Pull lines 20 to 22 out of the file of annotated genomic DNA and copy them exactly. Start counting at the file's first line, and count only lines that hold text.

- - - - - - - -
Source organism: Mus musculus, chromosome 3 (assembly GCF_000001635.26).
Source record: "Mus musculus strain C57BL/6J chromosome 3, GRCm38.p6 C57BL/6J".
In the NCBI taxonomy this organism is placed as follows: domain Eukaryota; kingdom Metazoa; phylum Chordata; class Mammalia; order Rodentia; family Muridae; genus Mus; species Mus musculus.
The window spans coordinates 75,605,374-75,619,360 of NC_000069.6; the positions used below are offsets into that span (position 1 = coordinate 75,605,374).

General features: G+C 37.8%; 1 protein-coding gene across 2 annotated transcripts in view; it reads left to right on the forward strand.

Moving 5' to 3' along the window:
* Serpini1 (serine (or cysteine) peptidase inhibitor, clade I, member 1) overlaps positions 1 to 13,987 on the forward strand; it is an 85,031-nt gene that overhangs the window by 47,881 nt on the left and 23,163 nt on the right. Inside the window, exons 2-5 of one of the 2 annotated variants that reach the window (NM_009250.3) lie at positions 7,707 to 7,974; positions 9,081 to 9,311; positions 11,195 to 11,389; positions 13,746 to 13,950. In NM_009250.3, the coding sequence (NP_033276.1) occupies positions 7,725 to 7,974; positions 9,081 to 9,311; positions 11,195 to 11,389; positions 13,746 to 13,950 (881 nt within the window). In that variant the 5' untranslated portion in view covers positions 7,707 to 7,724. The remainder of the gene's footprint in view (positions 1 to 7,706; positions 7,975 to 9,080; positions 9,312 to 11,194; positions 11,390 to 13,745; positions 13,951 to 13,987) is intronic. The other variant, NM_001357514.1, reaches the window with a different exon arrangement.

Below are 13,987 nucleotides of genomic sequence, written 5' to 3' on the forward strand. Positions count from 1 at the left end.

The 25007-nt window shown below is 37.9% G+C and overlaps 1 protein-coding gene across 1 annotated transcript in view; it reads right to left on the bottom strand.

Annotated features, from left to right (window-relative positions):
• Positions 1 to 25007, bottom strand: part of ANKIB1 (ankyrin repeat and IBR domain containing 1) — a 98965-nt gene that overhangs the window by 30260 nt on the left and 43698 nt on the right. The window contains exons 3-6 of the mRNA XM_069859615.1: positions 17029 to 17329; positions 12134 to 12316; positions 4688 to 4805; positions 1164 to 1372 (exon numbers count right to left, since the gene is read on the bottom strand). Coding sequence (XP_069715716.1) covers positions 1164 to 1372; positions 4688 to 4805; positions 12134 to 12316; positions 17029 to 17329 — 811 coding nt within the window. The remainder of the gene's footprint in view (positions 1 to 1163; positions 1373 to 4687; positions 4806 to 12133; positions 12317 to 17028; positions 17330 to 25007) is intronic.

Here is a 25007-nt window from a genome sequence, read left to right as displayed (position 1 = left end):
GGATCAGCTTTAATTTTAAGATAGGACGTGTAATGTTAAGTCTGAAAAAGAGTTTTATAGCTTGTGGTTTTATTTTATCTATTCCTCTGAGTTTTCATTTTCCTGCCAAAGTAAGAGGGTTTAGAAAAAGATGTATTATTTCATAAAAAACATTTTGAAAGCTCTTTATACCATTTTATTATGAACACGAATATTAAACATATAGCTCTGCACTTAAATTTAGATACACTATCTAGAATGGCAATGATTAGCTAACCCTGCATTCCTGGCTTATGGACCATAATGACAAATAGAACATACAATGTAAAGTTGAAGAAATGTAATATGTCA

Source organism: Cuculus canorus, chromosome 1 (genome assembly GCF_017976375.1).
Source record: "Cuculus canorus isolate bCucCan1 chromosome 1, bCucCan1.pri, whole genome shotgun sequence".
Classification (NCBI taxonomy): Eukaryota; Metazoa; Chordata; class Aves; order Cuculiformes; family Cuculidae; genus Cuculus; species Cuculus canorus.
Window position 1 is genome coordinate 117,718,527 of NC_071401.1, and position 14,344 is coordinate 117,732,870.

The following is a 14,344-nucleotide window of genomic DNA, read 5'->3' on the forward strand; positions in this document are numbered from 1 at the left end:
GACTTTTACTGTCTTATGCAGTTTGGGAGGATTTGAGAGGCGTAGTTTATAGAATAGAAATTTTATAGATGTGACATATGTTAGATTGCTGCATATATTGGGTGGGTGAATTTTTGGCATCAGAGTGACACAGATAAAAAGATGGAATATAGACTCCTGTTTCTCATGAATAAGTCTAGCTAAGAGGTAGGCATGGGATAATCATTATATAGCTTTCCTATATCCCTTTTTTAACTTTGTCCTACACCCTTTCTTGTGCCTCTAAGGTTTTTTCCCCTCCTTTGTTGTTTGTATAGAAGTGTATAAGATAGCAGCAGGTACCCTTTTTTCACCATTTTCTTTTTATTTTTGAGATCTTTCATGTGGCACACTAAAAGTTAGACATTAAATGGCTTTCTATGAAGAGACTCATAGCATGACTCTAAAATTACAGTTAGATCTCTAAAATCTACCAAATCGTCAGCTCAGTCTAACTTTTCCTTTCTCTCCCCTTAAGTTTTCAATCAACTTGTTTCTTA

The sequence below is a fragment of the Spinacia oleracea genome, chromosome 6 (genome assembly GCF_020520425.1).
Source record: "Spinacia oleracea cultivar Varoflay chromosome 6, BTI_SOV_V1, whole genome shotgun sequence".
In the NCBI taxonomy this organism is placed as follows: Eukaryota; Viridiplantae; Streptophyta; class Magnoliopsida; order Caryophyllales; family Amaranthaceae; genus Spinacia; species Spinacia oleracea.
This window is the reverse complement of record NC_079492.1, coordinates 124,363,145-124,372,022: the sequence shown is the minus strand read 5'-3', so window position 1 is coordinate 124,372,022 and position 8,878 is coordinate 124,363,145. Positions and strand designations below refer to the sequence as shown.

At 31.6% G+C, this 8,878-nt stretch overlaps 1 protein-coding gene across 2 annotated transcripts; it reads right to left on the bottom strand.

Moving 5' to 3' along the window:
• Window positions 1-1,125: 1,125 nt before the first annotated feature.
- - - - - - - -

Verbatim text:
The sequence below is a fragment of the Spinacia oleracea genome, chromosome 6 (genome assembly GCF_020520425.1).
Source record: "Spinacia oleracea cultivar Varoflay chromosome 6, BTI_SOV_V1, whole genome shotgun sequence".
In the NCBI taxonomy this organism is placed as follows: Eukaryota; Viridiplantae; Streptophyta; class Magnoliopsida; order Caryophyllales; family Amaranthaceae; genus Spinacia; species Spinacia oleracea.